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Baileys and beyond: Australia’s liqueur drinkers

Source: Roy Morgan Single Source (Australia), April 2015-March 2016, n=15,135

Liqueurs may not be as widely consumed as beer, wine or spirits, but they are an important category within the alcoholic beverages market. According to the latest findings from Roy Morgan Research, 8.0% of Australian adults (or 1.5 million people) drink at least one liqueur in any given four weeks, with different consumer groups being more likely than others to consume particular brands.

But when it comes to the country’s overall liqueur consumption, one brand towers above all others: Baileys Irish Cream. In the 12 months to March 2016, 574,000 Australians 18+ enjoyed at least one Baileys – more than three times the number that drank the second-most popular liqueur, Kahlúa (165,000).

Jägermeister (123,000) and Midori (121,000) are neck and neck in third and fourth places respectively, with Cointreau (104,000) the nation’s fifth-most popular liqueur.

Most popular liqueur brands in Australia

popular-liqueurs-chart

Source: Roy Morgan Single Source (Australia), April 2015-March 2016, n=15,135

While there isn’t a massive difference between the number of Australian men (716,000) and women (767,000) who drink liqueurs in any given four weeks, some brands are markedly more popular with one gender than the other.

Brands with a much higher proportion of female drinkers than male include Bailey’s Irish Cream, Kahlúa, Frangelico and Tia Maria, while liqueurs more popular with men than women include Jägermeister and Sambuca (Galliano).

Male:female ratio of Australia’s liqueur-drinkers

gender-breakdown-liqueurs

Source: Roy Morgan Single Source (Australia), April 2015-March 2016, n-1,488, Base: Australians 18+ who drank liqueur in last 4 weeks

Women who drink liqueur consume an average of five glasses of liqueur per four weeks, just ahead of male liqueur drinkers, who drink four glasses on average in the same period.

Perhaps more importantly for liqueur brands, just over three-quarters (76.1%) of Australia’s liqueur-drinkers consume only one brand in an average four-week period, suggesting that they are generally loyal to their favourite tipple…with one key exception: the 18-24 year-old age bracket. Nearly 35% these young liqueur-drinkers consume two or more brands in an average four weeks.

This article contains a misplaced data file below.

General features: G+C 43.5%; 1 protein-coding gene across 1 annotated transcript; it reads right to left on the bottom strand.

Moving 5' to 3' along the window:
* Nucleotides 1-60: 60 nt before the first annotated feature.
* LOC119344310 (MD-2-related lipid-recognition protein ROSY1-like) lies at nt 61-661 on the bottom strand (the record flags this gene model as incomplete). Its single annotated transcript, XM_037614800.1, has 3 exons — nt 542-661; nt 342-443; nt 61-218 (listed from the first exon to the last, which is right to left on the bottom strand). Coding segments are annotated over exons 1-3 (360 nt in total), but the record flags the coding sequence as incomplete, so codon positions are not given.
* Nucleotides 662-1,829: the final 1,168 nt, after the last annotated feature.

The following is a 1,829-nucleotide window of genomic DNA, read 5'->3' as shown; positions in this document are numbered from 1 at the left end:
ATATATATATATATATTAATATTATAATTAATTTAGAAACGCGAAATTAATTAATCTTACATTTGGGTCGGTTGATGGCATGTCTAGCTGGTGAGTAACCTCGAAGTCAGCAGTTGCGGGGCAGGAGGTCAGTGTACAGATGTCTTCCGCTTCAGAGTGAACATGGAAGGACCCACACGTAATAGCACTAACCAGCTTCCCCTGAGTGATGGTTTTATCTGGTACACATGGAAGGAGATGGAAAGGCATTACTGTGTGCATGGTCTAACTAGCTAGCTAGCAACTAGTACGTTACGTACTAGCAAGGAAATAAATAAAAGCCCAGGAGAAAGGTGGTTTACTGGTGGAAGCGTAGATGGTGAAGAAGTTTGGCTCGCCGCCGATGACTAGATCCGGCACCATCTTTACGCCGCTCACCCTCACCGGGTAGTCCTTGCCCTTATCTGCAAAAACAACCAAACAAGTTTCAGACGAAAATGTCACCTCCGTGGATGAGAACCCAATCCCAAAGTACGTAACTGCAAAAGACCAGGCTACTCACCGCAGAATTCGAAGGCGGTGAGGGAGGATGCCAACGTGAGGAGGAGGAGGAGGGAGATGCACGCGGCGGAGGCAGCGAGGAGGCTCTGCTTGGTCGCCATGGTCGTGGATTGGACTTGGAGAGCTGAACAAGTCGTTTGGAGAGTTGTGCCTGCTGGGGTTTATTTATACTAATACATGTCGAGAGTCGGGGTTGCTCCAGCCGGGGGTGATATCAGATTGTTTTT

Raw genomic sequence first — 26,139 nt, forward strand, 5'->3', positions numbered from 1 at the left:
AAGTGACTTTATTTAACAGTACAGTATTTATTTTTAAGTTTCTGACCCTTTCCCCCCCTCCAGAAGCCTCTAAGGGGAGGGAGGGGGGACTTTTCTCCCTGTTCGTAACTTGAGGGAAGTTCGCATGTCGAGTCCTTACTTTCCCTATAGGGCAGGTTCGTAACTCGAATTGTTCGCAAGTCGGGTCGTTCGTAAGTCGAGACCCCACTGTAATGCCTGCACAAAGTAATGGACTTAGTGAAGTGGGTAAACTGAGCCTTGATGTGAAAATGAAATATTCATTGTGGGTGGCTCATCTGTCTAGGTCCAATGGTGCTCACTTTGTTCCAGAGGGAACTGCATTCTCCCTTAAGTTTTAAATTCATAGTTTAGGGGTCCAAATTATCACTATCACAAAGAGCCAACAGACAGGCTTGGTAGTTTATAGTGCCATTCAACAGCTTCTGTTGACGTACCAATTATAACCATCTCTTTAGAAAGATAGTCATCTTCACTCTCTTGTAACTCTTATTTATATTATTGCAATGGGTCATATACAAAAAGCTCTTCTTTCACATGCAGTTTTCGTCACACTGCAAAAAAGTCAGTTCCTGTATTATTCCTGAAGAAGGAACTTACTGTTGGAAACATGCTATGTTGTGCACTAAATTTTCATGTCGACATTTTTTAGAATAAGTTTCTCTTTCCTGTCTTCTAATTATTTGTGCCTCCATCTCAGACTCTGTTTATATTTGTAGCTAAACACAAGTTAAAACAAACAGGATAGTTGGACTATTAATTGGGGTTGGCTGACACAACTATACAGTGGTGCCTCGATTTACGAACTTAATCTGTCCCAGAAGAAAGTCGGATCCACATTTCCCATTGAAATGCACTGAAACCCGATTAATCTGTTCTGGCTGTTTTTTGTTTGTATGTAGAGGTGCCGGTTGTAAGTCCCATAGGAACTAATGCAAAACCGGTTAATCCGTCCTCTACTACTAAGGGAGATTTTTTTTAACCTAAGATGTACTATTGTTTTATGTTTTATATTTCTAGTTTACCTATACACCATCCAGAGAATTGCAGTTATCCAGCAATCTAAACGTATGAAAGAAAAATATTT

Norman Morris, Industry Communications Director, Roy Morgan Research, says:

“Liqueurs do not account for a huge slice of the overall alcohol market: in fact, as we revealed recently, for every 100 glasses of liquor consumed by Aussie adults in an average four weeks, only two are liqueur. But they are still an important category, with the potential for growth if brands are strategic about how they market themselves.

“Currently, Baileys is consumed by nearly the same number of drinkers as the seven other most popular liqueurs combined. But it doesn’t have to be this way: by targeting the right consumers, these brands can gain a larger slice of the pie. As mentioned, 18-24 year-olds are less likely than older drinkers to stick with one brand, possibly because they have not yet been drinking long enough to have settled on their preferred liqueur: but with some strategic messaging, savvy brands could well persuade this group to stick with them.

“Also noteworthy is the fact that both the 18-24 and 25-34 year-old age groups are much likelier than the average Australian adult to drink cocktails in any given four weeks – a niche area within the liqueur category that could represent a golden opportunity for many brands, assuming they can anticipate the trends driving this ever-changing market.

“With the help of Roy Morgan’s in-depth alcohol data, liqueur brands can gain a detailed understanding of who is most likely to drink what and why, and devise a more effective marketing strategy accordingly.”


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About Roy Morgan

Roy Morgan is the largest independent Australian research company, with offices throughout Australia, as well as in Indonesia, the United States and the United Kingdom. A full service research organisation specialising in omnibus and syndicated data, Roy Morgan has over 70 years’ experience in collecting objective, independent information on consumers.

Margin of Error

The margin of error to be allowed for in any estimate depends mainly on the number of interviews on which it is based. Margin of error gives indications of the likely range within which estimates would be 95% likely to fall, expressed as the number of percentage points above or below the actual estimate. Allowance for design effects (such as stratification and weighting) should be made as appropriate.

Sample Size

Percentage Estimate

40%-60%

25% or 75%

10% or 90%

5% or 95%

5,000

±1.4

±1.2

±0.8

±0.6

7,500

±1.1

±1.0

±0.7

±0.5

10,000

±1.0

±0.9

±0.6

±0.4

20,000

±0.7

±0.6

±0.4

±0.3

50,000

±0.4

±0.4

±0.3

±0.2